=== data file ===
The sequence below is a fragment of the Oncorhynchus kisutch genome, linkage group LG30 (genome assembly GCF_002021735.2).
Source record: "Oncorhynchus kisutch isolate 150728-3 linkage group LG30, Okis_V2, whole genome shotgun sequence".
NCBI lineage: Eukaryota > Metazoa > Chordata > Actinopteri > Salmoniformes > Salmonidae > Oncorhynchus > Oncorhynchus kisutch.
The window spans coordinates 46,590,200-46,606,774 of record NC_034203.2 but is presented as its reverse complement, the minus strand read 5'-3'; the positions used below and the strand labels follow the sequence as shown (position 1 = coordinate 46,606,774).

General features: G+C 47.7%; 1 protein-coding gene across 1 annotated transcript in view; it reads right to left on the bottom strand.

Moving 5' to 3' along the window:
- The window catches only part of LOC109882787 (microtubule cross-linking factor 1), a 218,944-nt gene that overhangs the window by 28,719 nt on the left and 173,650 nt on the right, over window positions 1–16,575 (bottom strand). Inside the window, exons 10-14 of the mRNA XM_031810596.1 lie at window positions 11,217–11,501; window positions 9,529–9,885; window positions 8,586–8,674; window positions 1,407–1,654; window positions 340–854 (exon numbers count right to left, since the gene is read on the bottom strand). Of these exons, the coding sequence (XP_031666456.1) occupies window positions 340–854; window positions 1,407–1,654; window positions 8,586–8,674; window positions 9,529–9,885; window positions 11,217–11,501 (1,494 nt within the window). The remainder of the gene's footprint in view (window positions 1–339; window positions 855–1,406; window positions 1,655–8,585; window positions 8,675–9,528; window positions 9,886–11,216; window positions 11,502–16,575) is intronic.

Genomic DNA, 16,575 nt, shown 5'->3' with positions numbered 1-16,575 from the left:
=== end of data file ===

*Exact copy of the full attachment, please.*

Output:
The sequence below is a fragment of the Oncorhynchus kisutch genome, linkage group LG30 (genome assembly GCF_002021735.2).
Source record: "Oncorhynchus kisutch isolate 150728-3 linkage group LG30, Okis_V2, whole genome shotgun sequence".
NCBI lineage: Eukaryota > Metazoa > Chordata > Actinopteri > Salmoniformes > Salmonidae > Oncorhynchus > Oncorhynchus kisutch.
The window spans coordinates 46,590,200-46,606,774 of record NC_034203.2 but is presented as its reverse complement, the minus strand read 5'-3'; the positions used below and the strand labels follow the sequence as shown (position 1 = coordinate 46,606,774).

General features: G+C 47.7%; 1 protein-coding gene across 1 annotated transcript in view; it reads right to left on the bottom strand.

Moving 5' to 3' along the window:
- The window catches only part of LOC109882787 (microtubule cross-linking factor 1), a 218,944-nt gene that overhangs the window by 28,719 nt on the left and 173,650 nt on the right, over window positions 1–16,575 (bottom strand). Inside the window, exons 10-14 of the mRNA XM_031810596.1 lie at window positions 11,217–11,501; window positions 9,529–9,885; window positions 8,586–8,674; window positions 1,407–1,654; window positions 340–854 (exon numbers count right to left, since the gene is read on the bottom strand). Of these exons, the coding sequence (XP_031666456.1) occupies window positions 340–854; window positions 1,407–1,654; window positions 8,586–8,674; window positions 9,529–9,885; window positions 11,217–11,501 (1,494 nt within the window). The remainder of the gene's footprint in view (window positions 1–339; window positions 855–1,406; window positions 1,655–8,585; window positions 8,675–9,528; window positions 9,886–11,216; window positions 11,502–16,575) is intronic.

Genomic DNA, 16,575 nt, shown 5'->3' with positions numbered 1-16,575 from the left: